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636b

Determination of the Onset of Structural Transitions in Condensed Matter through Coarse Molecular Dynamics

Miguel A. Amat, University of Massachusetts, Amherst, 686 North Pleasant Street; 214 Goessmann Laboratory, Amherst, MA 01003, Yannis G. Kevrekidis, Princeton University, Department of Chemical Engineering, Princeton, NJ 08544, and Dimitrios Maroudas, University of Massachusetts, Department of Chemical Engineering, Amherst, MA 01003.

Accurate determination of the onset of structural transitions in complex physical systems is of crucial importance in condensed matter physics and materials science and engineering. As direct access to such physical responses is typically difficult to attain experimentally, computational techniques such as molecular dynamics (MD) have become powerful tools for probing the underlying atomic-scale dynamics and determining the transition onsets. One of the most attractive features offered by MD lies in its ability to ultimately relate atomistic dynamics to macroscopically observable physical behavior; however, computing the evolution of all of the atomic coordinates over coarse time scales poses a severe limitation to the method. In recent years, novel methods, such as hyperdynamics, transition path ensemble approaches, metadynamics, and coarse molecular dynamics (CMD), have been developed to address long-time dynamics issues directly through atomistic simulation. In CMD, coarse-grained information is estimated on the fly from many short and properly initialized independent replica MD simulations. This information can then be used to identify transition points in the physical behavior of the complex systems under consideration. The method is based on the description of the evolution of the probability density, P(Ψ,t), approximated by a Fokker-Planck equation where Ψ(t) is an appropriate coarse-grained observable that describes the state of the system.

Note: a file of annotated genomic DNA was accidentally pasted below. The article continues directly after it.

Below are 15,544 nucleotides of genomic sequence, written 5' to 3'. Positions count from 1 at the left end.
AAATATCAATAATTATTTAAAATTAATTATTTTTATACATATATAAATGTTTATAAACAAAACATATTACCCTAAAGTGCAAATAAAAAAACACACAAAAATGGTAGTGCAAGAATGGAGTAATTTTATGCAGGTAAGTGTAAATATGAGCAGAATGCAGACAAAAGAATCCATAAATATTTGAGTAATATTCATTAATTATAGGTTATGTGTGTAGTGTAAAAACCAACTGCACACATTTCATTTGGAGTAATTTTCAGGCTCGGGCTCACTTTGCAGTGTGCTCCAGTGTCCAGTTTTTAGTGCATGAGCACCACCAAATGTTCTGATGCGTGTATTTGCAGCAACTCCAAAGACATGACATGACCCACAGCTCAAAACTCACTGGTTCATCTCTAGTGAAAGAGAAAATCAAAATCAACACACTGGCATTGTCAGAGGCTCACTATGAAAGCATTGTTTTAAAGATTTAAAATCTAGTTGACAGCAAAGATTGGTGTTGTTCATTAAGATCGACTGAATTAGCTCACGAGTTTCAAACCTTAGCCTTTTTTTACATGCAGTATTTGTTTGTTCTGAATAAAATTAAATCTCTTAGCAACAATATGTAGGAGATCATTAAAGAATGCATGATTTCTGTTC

In this presentation, we demonstrate the capabilities of CMD to determine the onset of structural transitions in condensed matter by analyzing the thermodynamic (heterogeneously nucleated) and mechanical (homogeneously nucleated) melting of crystalline silicon, as well as stress-induced structural transitions in crystals under hydrostatic loading. In the study of melting, we reconstruct the underlying effective free-energy landscape and calculate the effective free energy difference between the molten and solid states as a function of temperature; in conjunction with a phase coexistence criterion, this leads to an efficient and accurate determination of the melting temperature (as compared with predictions from long MD simulations). In the study of stress-induced structural transformations, we also obtain the effective free-energy landscape and determine its relation to the structural stability of the corresponding solid phases. We focus on bcchcp lattice transformations and aim at identifying the loading conditions that mark the onset of such transformations. We demonstrate that the CMD approach is quite general and may be helpful in determining other important types of structural-transition onsets in condensed matter, including order-to-disorder (e.g., solid-state amorphization) and disorder-to-order (e.g., crystallization) transitions. Selecting appropriate coarse-grained variables is crucial to the success of this approach; in this presentation, special emphasis is placed on the choice of such variables in the structural-transition problems analyzed.